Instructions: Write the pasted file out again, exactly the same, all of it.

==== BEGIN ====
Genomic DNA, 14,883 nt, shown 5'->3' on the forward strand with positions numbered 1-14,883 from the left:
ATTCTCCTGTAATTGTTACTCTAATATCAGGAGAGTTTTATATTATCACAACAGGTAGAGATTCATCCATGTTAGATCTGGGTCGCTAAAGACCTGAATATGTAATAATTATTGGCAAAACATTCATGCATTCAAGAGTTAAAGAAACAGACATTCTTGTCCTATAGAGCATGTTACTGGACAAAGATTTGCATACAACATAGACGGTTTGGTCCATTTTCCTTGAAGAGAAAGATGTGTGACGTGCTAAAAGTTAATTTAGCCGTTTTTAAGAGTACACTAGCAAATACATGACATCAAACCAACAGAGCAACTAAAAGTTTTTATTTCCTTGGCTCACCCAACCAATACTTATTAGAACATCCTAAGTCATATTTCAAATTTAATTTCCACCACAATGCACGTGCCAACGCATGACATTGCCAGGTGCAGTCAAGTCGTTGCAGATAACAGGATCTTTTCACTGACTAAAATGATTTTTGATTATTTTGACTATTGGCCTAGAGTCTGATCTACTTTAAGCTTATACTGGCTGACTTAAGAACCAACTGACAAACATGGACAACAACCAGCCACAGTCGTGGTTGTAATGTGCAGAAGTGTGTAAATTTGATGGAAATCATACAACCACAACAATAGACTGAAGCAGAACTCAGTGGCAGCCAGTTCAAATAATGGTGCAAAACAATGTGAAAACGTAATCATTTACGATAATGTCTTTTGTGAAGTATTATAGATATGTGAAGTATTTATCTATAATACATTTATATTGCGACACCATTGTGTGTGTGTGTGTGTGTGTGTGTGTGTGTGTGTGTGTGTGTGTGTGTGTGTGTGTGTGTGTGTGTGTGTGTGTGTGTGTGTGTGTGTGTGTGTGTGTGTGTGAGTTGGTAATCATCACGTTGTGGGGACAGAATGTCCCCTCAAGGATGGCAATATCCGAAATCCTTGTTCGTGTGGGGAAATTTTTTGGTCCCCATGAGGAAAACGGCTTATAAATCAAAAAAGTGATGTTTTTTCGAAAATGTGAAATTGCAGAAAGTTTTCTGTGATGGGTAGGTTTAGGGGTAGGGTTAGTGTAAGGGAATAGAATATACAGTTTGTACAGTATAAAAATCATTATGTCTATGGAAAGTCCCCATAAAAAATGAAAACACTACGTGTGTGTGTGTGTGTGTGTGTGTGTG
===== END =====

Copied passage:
Genomic DNA, 14,883 nt, shown 5'->3' on the forward strand with positions numbered 1-14,883 from the left:
ATTCTCCTGTAATTGTTACTCTAATATCAGGAGAGTTTTATATTATCACAACAGGTAGAGATTCATCCATGTTAGATCTGGGTCGCTAAAGACCTGAATATGTAATAATTATTGGCAAAACATTCATGCATTCAAGAGTTAAAGAAACAGACATTCTTGTCCTATAGAGCATGTTACTGGACAAAGATTTGCATACAACATAGACGGTTTGGTCCATTTTCCTTGAAGAGAAAGATGTGTGACGTGCTAAAAGTTAATTTAGCCGTTTTTAAGAGTACACTAGCAAATACATGACATCAAACCAACAGAGCAACTAAAAGTTTTTATTTCCTTGGCTCACCCAACCAATACTTATTAGAACATCCTAAGTCATATTTCAAATTTAATTTCCACCACAATGCACGTGCCAACGCATGACATTGCCAGGTGCAGTCAAGTCGTTGCAGATAACAGGATCTTTTCACTGACTAAAATGATTTTTGATTATTTTGACTATTGGCCTAGAGTCTGATCTACTTTAAGCTTATACTGGCTGACTTAAGAACCAACTGACAAACATGGACAACAACCAGCCACAGTCGTGGTTGTAATGTGCAGAAGTGTGTAAATTTGATGGAAATCATACAACCACAACAATAGACTGAAGCAGAACTCAGTGGCAGCCAGTTCAAATAATGGTGCAAAACAATGTGAAAACGTAATCATTTACGATAATGTCTTTTGTGAAGTATTATAGATATGTGAAGTATTTATCTATAATACATTTATATTGCGACACCATTGTGTGTGTGTGTGTGTGTGTGTGTGTGTGTGTGTGTGTGTGTGTGTGTGTGTGTGTGTGTGTGTGTGTGTGTGTGTGTGTGTGTGTGTGTGTGTGTGTGTGTGAGTTGGTAATCATCACGTTGTGGGGACAGAATGTCCCCTCAAGGATGGCAATATCCGAAATCCTTGTTCGTGTGGGGAAATTTTTTGGTCCCCATGAGGAAAACGGCTTATAAATCAAAAAAGTGATGTTTTTTCGAAAATGTGAAATTGCAGAAAGTTTTCTGTGATGGGTAGGTTTAGGGGTAGGGTTAGTGTAAGGGAATAGAATATACAGTTTGTACAGTATAAAAATCATTATGTCTATGGAAAGTCCCCATAAAAAATGAAAACACTACGTGTGTGTGTGTGTGTGTGTGTGTGTG